Sad Future for this Journalist — He Finally Sees the Future

Is it Time to Quit This Disappointing Paper? Or Is it Time to Quit The Entire Industry?

“Oh, and the pay is lousy. I made more money waiting tables.”

Mick Gregory

This is another chapter in a series of sad stories from disenchanted journalists as they look at their careers and it dawns on them, “This ain’t going to get any better, is it?”

Mr. Grimm, a Gannett editor recruiter gets these. Some of the letters, I suspect, are coming from reporters who have hopes of getting out of their personal hell hole and joining Gannett. Then they really don’t get it do they? Any Gannetters want to give the shmuck some advice?

Q. I graduated with a bachelor’s in journalism in May at 30. I had worked odd jobs and even owned two pet stores before getting married and deciding to go college.

I was editor of my college newspaper, where I was featured on Romenesko a few times. I won both the Hearst Award and a Scripps-Howard scholarship, the latter naming me one of the top-10 college journalists in the country. I graduated top of my class with all the kudos you would expect.

My future seemed bright, and the stories I wrote during this period, the ones which earned me respect, were in the form of lengthy, deeply narrative, literary journalism. I saw myself becoming the next Charlie LeDuff of New York Times fame, embedding myself into the lives of others and then telling their stories with passion and care.

Then I entered the “professional” world of journalism.

I’ve been at a daily with a circulation of 30,000 for three months, and I’m going through the toughest time of my life. My beat is enormous because the paper employs six journalists to cover nearly a third of a state, and we are expected not to have any overtime. So, I cram 60 hours worth of work into 40 hours. I’ve never been a hard-news junkie, so cops, courts, city councils and so on are new to me and bland. With my workload, it is hard to educate myself on what I now realize is typically the focus of a daily.

This week, I’ve barely eaten, and all my free head space is filled with dread and doubt. My wife is worried about me. I have student loans looming. I must earn a living, I hate this job. I feel overwhelmed at every turn, and worst of all, I worry I have painted myself into a corner by striving so hard to be good at something no one will hire me to do.

I’m thinking about going back to school to change careers.

Did I make the wrong choice? Is this just what journalism is? Did I delude myself through college?

Thanks,

David

Dave, what you are experiencing is reality. 30,000 circulation dailies are the bottom of the barrel you might think, but they represent 80 percent of the newspapers in the US today. Yes, you are in the wrong industry. Mr. Grimm will not tell you that. He’s starting to worry about his own future at this point. –Mick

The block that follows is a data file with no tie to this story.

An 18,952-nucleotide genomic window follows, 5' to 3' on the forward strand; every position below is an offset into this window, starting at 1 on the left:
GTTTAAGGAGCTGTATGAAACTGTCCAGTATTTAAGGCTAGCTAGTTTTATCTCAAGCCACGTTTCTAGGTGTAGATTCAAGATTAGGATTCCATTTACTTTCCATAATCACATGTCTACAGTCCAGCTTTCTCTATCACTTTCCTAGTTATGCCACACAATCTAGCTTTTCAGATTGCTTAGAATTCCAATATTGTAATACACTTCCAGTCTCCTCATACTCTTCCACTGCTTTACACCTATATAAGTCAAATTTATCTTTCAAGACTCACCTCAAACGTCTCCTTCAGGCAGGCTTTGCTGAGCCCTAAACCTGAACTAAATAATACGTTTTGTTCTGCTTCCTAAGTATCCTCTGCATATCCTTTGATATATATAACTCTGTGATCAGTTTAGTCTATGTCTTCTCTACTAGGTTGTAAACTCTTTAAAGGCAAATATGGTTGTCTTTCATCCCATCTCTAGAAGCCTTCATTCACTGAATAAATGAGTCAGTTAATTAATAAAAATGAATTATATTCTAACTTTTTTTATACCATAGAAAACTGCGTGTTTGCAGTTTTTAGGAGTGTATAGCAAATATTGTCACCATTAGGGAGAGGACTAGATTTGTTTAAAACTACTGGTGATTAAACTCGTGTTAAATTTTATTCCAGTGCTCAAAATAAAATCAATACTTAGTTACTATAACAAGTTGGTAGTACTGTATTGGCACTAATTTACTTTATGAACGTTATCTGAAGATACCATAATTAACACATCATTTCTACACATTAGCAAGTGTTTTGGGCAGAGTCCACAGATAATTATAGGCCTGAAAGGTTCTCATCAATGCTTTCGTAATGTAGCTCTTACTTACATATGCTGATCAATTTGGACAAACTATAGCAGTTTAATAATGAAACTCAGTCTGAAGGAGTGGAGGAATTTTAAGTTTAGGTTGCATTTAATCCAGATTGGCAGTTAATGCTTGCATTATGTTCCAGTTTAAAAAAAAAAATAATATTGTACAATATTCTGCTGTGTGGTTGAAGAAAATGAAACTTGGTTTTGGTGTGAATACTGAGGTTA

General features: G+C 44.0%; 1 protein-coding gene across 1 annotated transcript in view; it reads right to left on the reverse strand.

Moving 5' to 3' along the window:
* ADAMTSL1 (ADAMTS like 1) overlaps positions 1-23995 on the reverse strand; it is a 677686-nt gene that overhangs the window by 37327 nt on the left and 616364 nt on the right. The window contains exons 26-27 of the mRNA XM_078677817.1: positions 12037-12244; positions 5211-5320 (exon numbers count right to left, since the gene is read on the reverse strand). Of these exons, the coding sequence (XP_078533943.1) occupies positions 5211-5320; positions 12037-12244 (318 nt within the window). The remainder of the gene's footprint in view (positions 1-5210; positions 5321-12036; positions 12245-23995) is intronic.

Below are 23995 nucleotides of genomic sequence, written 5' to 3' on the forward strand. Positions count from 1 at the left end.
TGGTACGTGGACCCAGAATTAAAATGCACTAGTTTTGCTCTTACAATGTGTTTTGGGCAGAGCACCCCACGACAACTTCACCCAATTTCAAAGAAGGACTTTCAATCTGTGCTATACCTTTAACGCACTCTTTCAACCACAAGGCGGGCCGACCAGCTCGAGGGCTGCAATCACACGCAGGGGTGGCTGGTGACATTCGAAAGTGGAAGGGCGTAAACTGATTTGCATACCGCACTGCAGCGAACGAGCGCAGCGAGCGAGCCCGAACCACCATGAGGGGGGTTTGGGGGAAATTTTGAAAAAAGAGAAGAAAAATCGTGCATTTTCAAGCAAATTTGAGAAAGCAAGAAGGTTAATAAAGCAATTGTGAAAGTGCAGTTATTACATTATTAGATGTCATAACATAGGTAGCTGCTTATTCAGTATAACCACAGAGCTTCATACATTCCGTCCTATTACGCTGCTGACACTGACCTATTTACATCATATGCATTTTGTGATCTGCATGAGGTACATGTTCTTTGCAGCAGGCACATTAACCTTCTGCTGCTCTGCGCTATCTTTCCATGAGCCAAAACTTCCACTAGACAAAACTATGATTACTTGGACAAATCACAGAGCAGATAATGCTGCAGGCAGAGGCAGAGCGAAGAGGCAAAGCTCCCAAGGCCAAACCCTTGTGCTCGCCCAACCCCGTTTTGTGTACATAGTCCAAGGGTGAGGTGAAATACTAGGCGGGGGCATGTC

A. You are at the wrong paper, but I do not know whether you are in the wrong industry.

Clearly, your paper does not have the same expectations and standards as The New York Times. I’m sure that comes as no surprise to you. So don’t drive yourself crazy wishing the paper would act like the Times.

Joe Grimm
The long workdays are taking their toll and could force you out of the business before you get to the type of paper that values your talent.

As you are already worried about student loans and have worked for just a few months, I don’t think an additional degree will help much at this point.

I see only one reasonable way for you to get to the journalism you aspire to: generate the kinds of stories — maybe just one per week — that will get you into a paper that will be a better fit for your
talents.

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4 thoughts on “Sad Future for this Journalist — He Finally Sees the Future

  1. I changed jobs from a regional daily of about 35,000 papers, to a weekly circulating 5,000.
    I thought the job would be easier and less stressful. Infact I have to work just about seven- days-a-week, as well as, night time work. I haven’t got time to enjoy my surroundings. My existence revolves around work. All for a pissy $35,000 a year. I didn’t have to do this much work at a daily and got paid more for it. It doesn’t matter what country you do it in, whether it be a daily down to weekly publications. All journalists are over worked and under-paid. It’s just not worth it, especially when you are consistently being intimitated by your editor who doesn’t relieve any of the workload. Piss the job off if you’re unhappy, or if you’re thinking about journalisim as a career, become a cleaner instead.

    Andrew
    Australia

  2. Andrew, thanks for being forthright and reporting the truth about the low-level wages of journalists.
    It has been bbad for a decade. And it is not getting any better.

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